• Prioritise some data over others – Work out which data is most important to you when comparing hotels. Reviews are a must, for instance, because they tell you so much from the most important source – the guest.
  • Don’t forget to track online activity – Looking at how competitors behave online, such as on social media, will help you further compare your position to theirs. Another online space to look at is what OTA channels they are using, or what keywords they are targeting on Google.
  • Don’t overdo it – Try to keep your analysis to under 10 competitors, otherwise it will become overwhelming and confusing, which can make the whole process pointless.
  • Don’t set and forget – It’s a good ideal to perform your analysis at the beginning of the financial year, but it can also be a regular process that helps you track demand and keeps you up to date on how your hotel and its competitors are performing.

Strategies to track and get ahead of your hotel’s competition

So you’ve determined your closest competitors and set your hotel’s price effectively. Now what else can you do to gain an edge?

Here are some ideas to get your started:

Use hotel business intelligence tools to stay ‘in the know’

A hotel business intelligence tool gives you real-time market data, including insight into your competitor’s rates. Use this information to always make the right pricing decisions to remain competitive.

Value-match your hotel

If you find yourself on level footing with some of your competitors, you can try setting some of your rooms at slightly higher rates, and some lower but give the higher rates added extras to attract deal seekers without sacrificing profit.

Work on winning with promotions

Simply comparing your promotions with your competitors’ can give you opportunities to win guests over. For example, if they are offering a two-night discount, could you offer a three-night deal and make the revenue up, plus more, elsewhere over the course of the stay?

Keep an eagle eye lookout

It doesn’t hurt to spy on your competitors, especially if you feel like they’re doing something you’re not. Sign up to their newsletters, follow them on social media, research their SEO, and look at their online business profiles to find opportunities.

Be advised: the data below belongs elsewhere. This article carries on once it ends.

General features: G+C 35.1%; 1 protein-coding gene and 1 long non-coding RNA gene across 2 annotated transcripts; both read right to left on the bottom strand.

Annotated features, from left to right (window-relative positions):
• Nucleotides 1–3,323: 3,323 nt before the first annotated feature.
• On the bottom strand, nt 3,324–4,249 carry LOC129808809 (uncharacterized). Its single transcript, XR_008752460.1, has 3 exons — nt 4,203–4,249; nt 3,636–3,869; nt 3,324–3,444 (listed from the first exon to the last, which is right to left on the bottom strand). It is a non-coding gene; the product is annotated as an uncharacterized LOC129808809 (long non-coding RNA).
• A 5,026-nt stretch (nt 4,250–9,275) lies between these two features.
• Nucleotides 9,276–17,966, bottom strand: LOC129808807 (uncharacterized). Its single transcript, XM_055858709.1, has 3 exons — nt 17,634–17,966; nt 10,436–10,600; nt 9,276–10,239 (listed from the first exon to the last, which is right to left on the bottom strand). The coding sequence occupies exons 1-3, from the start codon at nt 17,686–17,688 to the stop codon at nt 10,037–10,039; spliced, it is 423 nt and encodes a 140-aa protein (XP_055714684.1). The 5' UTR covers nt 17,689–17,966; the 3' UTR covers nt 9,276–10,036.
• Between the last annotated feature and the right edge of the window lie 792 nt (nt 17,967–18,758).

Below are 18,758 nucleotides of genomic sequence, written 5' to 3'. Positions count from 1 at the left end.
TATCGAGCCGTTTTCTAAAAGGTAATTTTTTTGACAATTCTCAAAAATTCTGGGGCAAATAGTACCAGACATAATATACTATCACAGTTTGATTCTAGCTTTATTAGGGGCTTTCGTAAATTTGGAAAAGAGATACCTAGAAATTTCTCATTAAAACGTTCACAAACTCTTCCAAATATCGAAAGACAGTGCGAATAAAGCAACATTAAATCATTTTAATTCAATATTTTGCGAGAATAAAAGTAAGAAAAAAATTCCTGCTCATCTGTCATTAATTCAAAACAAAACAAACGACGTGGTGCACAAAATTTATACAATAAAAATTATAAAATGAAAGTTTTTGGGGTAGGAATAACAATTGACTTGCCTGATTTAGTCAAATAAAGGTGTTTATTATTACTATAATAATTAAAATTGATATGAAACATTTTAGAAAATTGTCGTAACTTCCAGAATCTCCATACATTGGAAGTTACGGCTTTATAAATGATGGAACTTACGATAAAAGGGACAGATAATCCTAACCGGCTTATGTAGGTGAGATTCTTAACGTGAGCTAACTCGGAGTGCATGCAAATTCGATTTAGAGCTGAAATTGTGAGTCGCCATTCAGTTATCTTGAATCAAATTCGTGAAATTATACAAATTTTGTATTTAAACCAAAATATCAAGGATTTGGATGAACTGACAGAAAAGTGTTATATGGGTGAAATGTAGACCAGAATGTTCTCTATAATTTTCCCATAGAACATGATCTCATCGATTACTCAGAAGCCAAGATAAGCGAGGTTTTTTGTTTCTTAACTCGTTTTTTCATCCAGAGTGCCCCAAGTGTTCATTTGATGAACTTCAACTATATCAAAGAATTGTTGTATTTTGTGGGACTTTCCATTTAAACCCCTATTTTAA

Listen to your guests

Your guests will usually explicitly list your property’s strengths and weaknesses so you know where you can make improvement. They might even give you a good indication of how you compare to the local competition. Ensure your frontline staff are constantly taking feedback onboard and reporting it back.

Ultimately the goal of analysing your hotel alongside competitors is to allow your property to operate in its own perfect niche. You don’t want to become a price follower or mirror your brand to any others, but rather stand out to guests through superior value, service, and authenticity.

Competitor pricing intelligence

As we mentioned, it can be very helpful to maintain a competitive edge when you have clear insights into the rates of your competitors on a regular basis.

This is what’s known as rate shopping and there are many tools on the market that can give you competitor pricing intelligence. Using software in this area is the best and quickest way to get the information you need.

Generally these tools, such as SiteMinder’s business intelligence feature, allow you to track as many as 10 competitors in a single dashboard. Real-time data is fed back to you whenever you need it, so you can spot trends or opportunities based on how your competitors’ rates fluctuate.

You’ll also be able to run easily digestible reports, instead of having to struggle with your own spreadsheets, and also maintain rate parity with real-time comparison of your rates across leading global OTAs.

By Dean Elphick

Dean is the Senior Content Marketing Specialist of SiteMinder, the leading technology provider delivering hoteliers unbeatable revenue results. Dean has made writing and creating content his passion for the entirety of his professional life, which includes more than six years at SiteMinder. Through content, Dean aims to provide education, inspiration, assistance and value for accommodation businesses looking to improve the way they run their operations achieve their goals.